|Chip form factors||Flip-chip pin grid array|
|Contacts||478 (not to be confused with the older Socket 478 or the similar Socket 479)|
|FSB frequency||400MT/s, 533 MT/s, 667 MT/s, 800MT/s, 1066MT/s|
This article is part of the CPU socket series
The Intel Socket P is the mobile processor socket replacement for Core microarchitecture chips such as Core 2 Duo. It launched on May 9, 2007, as part of the Santa Rosa platform with the Merom and Penryn processors.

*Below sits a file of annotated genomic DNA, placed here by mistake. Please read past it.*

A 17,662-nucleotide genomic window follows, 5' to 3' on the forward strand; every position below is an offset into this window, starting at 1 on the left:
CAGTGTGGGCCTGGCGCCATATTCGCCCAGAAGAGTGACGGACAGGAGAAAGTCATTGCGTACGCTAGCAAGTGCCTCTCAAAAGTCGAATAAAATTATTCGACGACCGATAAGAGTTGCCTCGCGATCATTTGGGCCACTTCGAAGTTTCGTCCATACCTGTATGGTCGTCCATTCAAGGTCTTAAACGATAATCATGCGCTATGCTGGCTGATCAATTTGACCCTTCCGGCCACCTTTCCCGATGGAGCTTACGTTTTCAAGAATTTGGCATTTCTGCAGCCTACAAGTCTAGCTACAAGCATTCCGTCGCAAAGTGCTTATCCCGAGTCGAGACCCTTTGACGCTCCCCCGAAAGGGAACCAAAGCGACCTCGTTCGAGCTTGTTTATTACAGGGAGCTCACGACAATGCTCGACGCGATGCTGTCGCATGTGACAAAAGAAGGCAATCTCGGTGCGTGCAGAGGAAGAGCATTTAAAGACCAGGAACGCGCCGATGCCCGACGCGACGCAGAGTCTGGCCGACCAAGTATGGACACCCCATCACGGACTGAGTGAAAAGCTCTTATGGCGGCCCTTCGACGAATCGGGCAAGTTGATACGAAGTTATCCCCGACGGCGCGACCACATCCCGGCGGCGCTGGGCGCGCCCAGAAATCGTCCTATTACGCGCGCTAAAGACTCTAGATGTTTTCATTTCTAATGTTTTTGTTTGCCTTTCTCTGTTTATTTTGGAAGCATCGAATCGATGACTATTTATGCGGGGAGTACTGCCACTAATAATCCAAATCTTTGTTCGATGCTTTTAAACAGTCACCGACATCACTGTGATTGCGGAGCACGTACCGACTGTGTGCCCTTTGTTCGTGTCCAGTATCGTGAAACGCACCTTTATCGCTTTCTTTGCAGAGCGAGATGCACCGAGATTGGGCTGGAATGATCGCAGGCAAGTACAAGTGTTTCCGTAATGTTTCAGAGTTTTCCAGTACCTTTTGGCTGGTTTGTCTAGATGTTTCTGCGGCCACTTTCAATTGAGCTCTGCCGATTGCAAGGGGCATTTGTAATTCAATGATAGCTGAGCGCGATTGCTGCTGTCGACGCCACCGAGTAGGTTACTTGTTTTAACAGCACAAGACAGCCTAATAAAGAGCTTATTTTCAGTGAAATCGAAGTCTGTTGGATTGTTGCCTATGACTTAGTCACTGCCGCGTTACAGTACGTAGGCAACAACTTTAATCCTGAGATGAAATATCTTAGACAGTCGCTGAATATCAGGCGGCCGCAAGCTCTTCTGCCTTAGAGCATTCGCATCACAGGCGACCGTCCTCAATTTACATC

The front-side bus (FSB) of CPUs that install in Socket P can run at 400, 533, 667, 800, or 1066 MT/s. By adapting the multiplier the frequency of the CPU can throttle up or down to save power, given that all Socket P CPUs support EIST, except for Celeron that do not support EIST. Socket P has 478 pins, but is not electrically pin-compatible with Socket M or Socket 478. Socket P is also known as a 478-pin Micro FCPGA or μFCPGA-478. On the plastic grid is printed mPGA478MN.